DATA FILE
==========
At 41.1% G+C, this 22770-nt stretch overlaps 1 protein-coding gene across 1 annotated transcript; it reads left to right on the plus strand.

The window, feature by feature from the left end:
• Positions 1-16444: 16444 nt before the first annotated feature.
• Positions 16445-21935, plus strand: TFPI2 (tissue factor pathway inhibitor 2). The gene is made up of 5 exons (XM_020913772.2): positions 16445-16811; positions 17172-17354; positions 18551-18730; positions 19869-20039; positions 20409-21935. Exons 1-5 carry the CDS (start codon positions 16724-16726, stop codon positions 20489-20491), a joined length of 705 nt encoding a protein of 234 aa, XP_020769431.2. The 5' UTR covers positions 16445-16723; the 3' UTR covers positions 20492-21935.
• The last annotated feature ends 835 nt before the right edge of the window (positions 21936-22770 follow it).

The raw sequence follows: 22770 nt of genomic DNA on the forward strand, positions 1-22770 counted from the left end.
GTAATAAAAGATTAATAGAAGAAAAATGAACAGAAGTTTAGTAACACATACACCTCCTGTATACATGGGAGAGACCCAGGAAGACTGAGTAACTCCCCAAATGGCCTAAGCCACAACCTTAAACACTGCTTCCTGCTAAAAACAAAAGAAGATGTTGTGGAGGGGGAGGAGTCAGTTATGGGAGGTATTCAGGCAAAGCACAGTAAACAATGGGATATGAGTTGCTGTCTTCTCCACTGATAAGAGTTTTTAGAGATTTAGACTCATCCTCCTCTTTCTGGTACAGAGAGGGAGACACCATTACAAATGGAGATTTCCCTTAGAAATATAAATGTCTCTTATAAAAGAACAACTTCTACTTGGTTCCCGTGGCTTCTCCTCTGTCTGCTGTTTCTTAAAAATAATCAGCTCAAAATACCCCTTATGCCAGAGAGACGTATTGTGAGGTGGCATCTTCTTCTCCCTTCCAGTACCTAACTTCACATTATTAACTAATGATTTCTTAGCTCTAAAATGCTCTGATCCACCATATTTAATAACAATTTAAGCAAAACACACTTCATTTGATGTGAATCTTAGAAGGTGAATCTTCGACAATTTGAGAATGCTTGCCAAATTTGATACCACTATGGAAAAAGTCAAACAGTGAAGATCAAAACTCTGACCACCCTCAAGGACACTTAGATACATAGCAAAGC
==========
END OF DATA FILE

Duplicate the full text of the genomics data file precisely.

At 41.1% G+C, this 22770-nt stretch overlaps 1 protein-coding gene across 1 annotated transcript; it reads left to right on the plus strand.

The window, feature by feature from the left end:
• Positions 1-16444: 16444 nt before the first annotated feature.
• Positions 16445-21935, plus strand: TFPI2 (tissue factor pathway inhibitor 2). The gene is made up of 5 exons (XM_020913772.2): positions 16445-16811; positions 17172-17354; positions 18551-18730; positions 19869-20039; positions 20409-21935. Exons 1-5 carry the CDS (start codon positions 16724-16726, stop codon positions 20489-20491), a joined length of 705 nt encoding a protein of 234 aa, XP_020769431.2. The 5' UTR covers positions 16445-16723; the 3' UTR covers positions 20492-21935.
• The last annotated feature ends 835 nt before the right edge of the window (positions 21936-22770 follow it).

The raw sequence follows: 22770 nt of genomic DNA on the forward strand, positions 1-22770 counted from the left end.
GTAATAAAAGATTAATAGAAGAAAAATGAACAGAAGTTTAGTAACACATACACCTCCTGTATACATGGGAGAGACCCAGGAAGACTGAGTAACTCCCCAAATGGCCTAAGCCACAACCTTAAACACTGCTTCCTGCTAAAAACAAAAGAAGATGTTGTGGAGGGGGAGGAGTCAGTTATGGGAGGTATTCAGGCAAAGCACAGTAAACAATGGGATATGAGTTGCTGTCTTCTCCACTGATAAGAGTTTTTAGAGATTTAGACTCATCCTCCTCTTTCTGGTACAGAGAGGGAGACACCATTACAAATGGAGATTTCCCTTAGAAATATAAATGTCTCTTATAAAAGAACAACTTCTACTTGGTTCCCGTGGCTTCTCCTCTGTCTGCTGTTTCTTAAAAATAATCAGCTCAAAATACCCCTTATGCCAGAGAGACGTATTGTGAGGTGGCATCTTCTTCTCCCTTCCAGTACCTAACTTCACATTATTAACTAATGATTTCTTAGCTCTAAAATGCTCTGATCCACCATATTTAATAACAATTTAAGCAAAACACACTTCATTTGATGTGAATCTTAGAAGGTGAATCTTCGACAATTTGAGAATGCTTGCCAAATTTGATACCACTATGGAAAAAGTCAAACAGTGAAGATCAAAACTCTGACCACCCTCAAGGACACTTAGATACATAGCAAAGC